Sunday, August 09, 2009

Here, there and everywhere

As promised, here are some photos of our the hanging baskets, which I did all on my own – and they’re very successful. Peeping out on the left hand side is our clematis which has been lovely this year.

This last picture is of my hibiscus, taken a few days ago. I hope you can see the bud, which I focused on. I am afraid that my optimism about this plant was misplaced. Today I touched a bud and it came off in my hands. It had been nipped off the stalk. There are now only ten buds left, and whatever is eating them - birds, squirrels or deer, are likely to continue to destroy them, I suspect.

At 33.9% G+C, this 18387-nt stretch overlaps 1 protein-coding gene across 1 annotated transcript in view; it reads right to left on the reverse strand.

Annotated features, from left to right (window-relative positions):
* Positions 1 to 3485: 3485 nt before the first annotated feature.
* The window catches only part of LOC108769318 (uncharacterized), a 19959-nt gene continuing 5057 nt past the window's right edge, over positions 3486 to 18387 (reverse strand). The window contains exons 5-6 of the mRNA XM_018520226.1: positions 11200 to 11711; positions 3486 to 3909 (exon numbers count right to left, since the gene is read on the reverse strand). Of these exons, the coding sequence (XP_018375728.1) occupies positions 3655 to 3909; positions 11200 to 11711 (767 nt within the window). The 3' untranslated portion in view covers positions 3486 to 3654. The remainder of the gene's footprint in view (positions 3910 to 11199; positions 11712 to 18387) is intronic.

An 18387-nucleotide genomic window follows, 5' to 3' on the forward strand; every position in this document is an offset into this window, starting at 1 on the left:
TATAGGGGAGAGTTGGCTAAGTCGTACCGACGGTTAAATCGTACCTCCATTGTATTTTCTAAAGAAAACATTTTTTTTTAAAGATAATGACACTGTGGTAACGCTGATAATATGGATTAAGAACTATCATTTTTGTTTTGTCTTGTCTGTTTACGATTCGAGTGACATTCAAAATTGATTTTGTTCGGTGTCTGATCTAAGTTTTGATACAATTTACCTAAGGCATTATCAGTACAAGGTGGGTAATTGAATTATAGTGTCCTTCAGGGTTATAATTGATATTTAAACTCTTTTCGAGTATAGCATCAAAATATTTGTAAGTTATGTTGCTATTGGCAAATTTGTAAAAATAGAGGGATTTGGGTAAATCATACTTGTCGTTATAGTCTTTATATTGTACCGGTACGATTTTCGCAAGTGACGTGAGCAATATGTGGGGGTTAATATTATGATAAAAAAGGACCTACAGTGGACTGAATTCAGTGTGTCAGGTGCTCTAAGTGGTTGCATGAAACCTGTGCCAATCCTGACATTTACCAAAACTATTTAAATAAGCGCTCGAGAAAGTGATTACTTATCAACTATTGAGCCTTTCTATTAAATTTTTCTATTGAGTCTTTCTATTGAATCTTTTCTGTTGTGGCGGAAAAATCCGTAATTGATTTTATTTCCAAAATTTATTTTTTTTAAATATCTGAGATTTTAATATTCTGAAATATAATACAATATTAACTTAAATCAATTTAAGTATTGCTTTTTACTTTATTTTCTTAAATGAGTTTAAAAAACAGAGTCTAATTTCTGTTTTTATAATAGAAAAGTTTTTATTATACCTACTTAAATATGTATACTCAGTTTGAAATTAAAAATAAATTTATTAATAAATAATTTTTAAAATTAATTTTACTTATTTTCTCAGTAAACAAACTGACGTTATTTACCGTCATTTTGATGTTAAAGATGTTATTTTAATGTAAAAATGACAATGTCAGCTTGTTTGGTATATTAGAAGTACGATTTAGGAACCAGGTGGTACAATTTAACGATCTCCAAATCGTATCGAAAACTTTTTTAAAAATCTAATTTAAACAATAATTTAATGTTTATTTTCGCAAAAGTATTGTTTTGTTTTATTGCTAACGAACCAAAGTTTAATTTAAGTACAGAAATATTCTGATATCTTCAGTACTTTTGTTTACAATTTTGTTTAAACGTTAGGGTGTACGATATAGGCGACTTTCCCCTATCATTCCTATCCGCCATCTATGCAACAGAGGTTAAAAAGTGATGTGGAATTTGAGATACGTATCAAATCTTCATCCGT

I seem to have been very busy recently; today, my two sisters in law and three brothers in law came for lunch. It’s the first time we’ve all met up for some time. It’s a matter of co-ordination – not choice – because we get on well together. The last time we were due to meet up, one sister-in-law had flu, so there were five of us, not seven. Although I was in my usual panic, when they arrived (still chopping up a fruit salad and putting apple crumble in the oven) all went well. We had turkey, roast potatoes and veg. for lunch and French bread, smoked salmon and cream cheese in the evening. One sister in law brought the salmon, and the other one made profiteroles for the evening. I have a huge surplus now of things I needn’t have bought – like cream, which we don’t normally eat, and chocolate brownies, which I made, but which we will eat only very slowly. It was a lovely afternoon, and we sat out in the garden. It was good to have some summer sunshine.